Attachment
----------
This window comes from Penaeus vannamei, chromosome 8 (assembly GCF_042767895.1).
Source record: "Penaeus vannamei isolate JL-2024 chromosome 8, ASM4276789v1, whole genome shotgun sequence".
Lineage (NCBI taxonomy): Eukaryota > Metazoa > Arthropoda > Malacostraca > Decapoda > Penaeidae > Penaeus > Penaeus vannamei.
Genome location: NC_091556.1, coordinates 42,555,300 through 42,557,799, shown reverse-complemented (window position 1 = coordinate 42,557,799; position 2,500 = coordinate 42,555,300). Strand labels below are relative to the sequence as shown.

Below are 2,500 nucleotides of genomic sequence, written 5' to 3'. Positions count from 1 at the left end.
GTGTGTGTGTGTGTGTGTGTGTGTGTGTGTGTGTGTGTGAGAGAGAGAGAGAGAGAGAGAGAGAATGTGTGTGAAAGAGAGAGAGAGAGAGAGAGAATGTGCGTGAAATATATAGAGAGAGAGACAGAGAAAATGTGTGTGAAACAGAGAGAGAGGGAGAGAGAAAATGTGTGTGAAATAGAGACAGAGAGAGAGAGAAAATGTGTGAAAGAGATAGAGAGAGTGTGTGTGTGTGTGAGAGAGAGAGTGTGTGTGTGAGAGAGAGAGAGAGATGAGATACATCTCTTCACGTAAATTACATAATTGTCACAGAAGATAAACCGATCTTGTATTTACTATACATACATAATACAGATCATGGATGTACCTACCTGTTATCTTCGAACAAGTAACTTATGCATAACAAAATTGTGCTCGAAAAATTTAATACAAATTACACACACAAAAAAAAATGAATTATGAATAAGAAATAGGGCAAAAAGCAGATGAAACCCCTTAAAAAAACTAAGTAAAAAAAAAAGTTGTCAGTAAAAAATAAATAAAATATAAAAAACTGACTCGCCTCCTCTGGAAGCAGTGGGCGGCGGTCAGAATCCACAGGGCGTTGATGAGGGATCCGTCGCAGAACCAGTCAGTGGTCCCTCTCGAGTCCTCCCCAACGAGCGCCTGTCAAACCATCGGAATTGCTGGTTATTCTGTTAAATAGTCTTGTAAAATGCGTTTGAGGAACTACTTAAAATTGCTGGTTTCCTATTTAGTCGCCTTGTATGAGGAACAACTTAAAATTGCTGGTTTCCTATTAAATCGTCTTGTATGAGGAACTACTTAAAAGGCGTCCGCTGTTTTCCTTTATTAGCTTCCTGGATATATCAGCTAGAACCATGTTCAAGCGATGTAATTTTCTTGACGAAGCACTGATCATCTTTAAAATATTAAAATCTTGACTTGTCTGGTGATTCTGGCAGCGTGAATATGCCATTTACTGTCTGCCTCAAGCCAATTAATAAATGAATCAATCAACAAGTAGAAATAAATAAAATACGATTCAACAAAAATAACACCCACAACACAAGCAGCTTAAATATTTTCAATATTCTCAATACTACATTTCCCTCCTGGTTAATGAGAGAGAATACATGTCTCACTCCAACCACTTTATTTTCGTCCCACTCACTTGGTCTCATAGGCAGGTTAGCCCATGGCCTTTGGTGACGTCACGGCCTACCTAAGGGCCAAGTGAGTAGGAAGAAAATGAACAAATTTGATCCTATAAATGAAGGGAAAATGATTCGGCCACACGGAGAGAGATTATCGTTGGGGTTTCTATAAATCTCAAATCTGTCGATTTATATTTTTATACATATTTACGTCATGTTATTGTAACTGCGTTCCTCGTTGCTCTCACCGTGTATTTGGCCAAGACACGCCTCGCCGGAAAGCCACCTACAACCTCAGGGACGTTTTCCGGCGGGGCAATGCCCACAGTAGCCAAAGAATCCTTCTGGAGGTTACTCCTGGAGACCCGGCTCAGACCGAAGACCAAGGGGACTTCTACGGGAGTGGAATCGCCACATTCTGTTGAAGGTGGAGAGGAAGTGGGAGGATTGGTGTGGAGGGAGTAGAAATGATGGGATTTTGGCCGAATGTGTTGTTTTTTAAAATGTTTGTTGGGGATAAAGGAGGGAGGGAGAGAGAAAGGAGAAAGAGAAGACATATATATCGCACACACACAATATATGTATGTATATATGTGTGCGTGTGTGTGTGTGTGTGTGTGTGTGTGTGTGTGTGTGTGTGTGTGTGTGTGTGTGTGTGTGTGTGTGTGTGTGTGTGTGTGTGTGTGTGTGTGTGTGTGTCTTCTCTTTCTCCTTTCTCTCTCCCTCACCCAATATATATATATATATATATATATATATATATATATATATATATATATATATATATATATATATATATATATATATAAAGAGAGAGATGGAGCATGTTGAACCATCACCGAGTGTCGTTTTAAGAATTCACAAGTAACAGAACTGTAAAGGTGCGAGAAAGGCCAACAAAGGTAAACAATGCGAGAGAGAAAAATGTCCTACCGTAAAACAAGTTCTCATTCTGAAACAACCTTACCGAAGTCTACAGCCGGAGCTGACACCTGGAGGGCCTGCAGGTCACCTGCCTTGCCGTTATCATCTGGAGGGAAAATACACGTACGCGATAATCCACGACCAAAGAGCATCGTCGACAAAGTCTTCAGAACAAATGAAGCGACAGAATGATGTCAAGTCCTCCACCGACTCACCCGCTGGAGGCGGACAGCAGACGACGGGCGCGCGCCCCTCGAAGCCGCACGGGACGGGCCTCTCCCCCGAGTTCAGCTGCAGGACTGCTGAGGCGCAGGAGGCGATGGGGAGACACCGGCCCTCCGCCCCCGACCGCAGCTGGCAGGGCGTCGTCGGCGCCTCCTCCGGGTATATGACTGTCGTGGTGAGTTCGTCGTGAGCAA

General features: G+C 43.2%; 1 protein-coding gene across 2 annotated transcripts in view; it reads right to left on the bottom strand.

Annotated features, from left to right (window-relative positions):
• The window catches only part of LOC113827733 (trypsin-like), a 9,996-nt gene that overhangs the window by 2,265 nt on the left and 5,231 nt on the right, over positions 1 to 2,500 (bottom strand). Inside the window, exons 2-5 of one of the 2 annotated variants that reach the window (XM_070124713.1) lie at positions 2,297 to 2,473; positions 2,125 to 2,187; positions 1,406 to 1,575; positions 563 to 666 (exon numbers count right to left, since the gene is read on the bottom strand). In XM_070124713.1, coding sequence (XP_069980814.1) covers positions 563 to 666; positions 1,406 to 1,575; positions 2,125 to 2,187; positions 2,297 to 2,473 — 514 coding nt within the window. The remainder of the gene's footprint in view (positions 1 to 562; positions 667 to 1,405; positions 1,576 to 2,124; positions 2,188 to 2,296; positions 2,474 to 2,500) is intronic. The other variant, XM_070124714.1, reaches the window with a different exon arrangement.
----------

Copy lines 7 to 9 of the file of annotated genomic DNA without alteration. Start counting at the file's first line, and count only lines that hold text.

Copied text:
General features: G+C 43.2%; 1 protein-coding gene across 2 annotated transcripts in view; it reads right to left on the bottom strand.

Annotated features, from left to right (window-relative positions):
• The window catches only part of LOC113827733 (trypsin-like), a 9,996-nt gene that overhangs the window by 2,265 nt on the left and 5,231 nt on the right, over positions 1 to 2,500 (bottom strand). Inside the window, exons 2-5 of one of the 2 annotated variants that reach the window (XM_070124713.1) lie at positions 2,297 to 2,473; positions 2,125 to 2,187; positions 1,406 to 1,575; positions 563 to 666 (exon numbers count right to left, since the gene is read on the bottom strand). In XM_070124713.1, coding sequence (XP_069980814.1) covers positions 563 to 666; positions 1,406 to 1,575; positions 2,125 to 2,187; positions 2,297 to 2,473 — 514 coding nt within the window. The remainder of the gene's footprint in view (positions 1 to 562; positions 667 to 1,405; positions 1,576 to 2,124; positions 2,188 to 2,296; positions 2,474 to 2,500) is intronic. The other variant, XM_070124714.1, reaches the window with a different exon arrangement.